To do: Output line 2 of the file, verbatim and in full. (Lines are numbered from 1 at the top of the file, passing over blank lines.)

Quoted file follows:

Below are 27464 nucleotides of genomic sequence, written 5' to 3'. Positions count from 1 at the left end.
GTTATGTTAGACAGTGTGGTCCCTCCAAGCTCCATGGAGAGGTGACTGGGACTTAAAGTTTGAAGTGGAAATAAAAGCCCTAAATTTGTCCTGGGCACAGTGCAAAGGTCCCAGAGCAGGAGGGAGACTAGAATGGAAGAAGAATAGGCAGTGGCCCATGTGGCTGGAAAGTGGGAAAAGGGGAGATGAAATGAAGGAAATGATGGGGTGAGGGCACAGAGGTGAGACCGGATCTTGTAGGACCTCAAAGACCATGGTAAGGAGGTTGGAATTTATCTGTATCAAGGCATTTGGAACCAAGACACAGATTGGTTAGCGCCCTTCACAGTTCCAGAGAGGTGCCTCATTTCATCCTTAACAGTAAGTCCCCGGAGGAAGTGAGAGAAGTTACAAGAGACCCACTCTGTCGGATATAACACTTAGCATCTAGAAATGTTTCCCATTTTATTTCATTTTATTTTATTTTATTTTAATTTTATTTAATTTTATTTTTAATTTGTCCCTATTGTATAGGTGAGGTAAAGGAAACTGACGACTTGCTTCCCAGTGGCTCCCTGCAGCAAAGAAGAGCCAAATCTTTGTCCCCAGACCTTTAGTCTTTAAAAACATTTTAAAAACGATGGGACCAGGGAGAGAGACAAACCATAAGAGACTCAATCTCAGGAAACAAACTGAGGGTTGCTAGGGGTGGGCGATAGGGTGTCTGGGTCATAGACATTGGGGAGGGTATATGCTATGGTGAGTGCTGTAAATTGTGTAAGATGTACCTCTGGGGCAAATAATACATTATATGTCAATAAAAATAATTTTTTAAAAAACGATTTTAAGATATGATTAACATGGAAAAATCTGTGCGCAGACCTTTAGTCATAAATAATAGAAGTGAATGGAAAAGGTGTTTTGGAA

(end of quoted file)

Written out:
GTTATGTTAGACAGTGTGGTCCCTCCAAGCTCCATGGAGAGGTGACTGGGACTTAAAGTTTGAAGTGGAAATAAAAGCCCTAAATTTGTCCTGGGCACAGTGCAAAGGTCCCAGAGCAGGAGGGAGACTAGAATGGAAGAAGAATAGGCAGTGGCCCATGTGGCTGGAAAGTGGGAAAAGGGGAGATGAAATGAAGGAAATGATGGGGTGAGGGCACAGAGGTGAGACCGGATCTTGTAGGACCTCAAAGACCATGGTAAGGAGGTTGGAATTTATCTGTATCAAGGCATTTGGAACCAAGACACAGATTGGTTAGCGCCCTTCACAGTTCCAGAGAGGTGCCTCATTTCATCCTTAACAGTAAGTCCCCGGAGGAAGTGAGAGAAGTTACAAGAGACCCACTCTGTCGGATATAACACTTAGCATCTAGAAATGTTTCCCATTTTATTTCATTTTATTTTATTTTATTTTAATTTTATTTAATTTTATTTTTAATTTGTCCCTATTGTATAGGTGAGGTAAAGGAAACTGACGACTTGCTTCCCAGTGGCTCCCTGCAGCAAAGAAGAGCCAAATCTTTGTCCCCAGACCTTTAGTCTTTAAAAACATTTTAAAAACGATGGGACCAGGGAGAGAGACAAACCATAAGAGACTCAATCTCAGGAAACAAACTGAGGGTTGCTAGGGGTGGGCGATAGGGTGTCTGGGTCATAGACATTGGGGAGGGTATATGCTATGGTGAGTGCTGTAAATTGTGTAAGATGTACCTCTGGGGCAAATAATACATTATATGTCAATAAAAATAATTTTTTAAAAAACGATTTTAAGATATGATTAACATGGAAAAATCTGTGCGCAGACCTTTAGTCATAAATAATAGAAGTGAATGGAAAAGGTGTTTTGGAA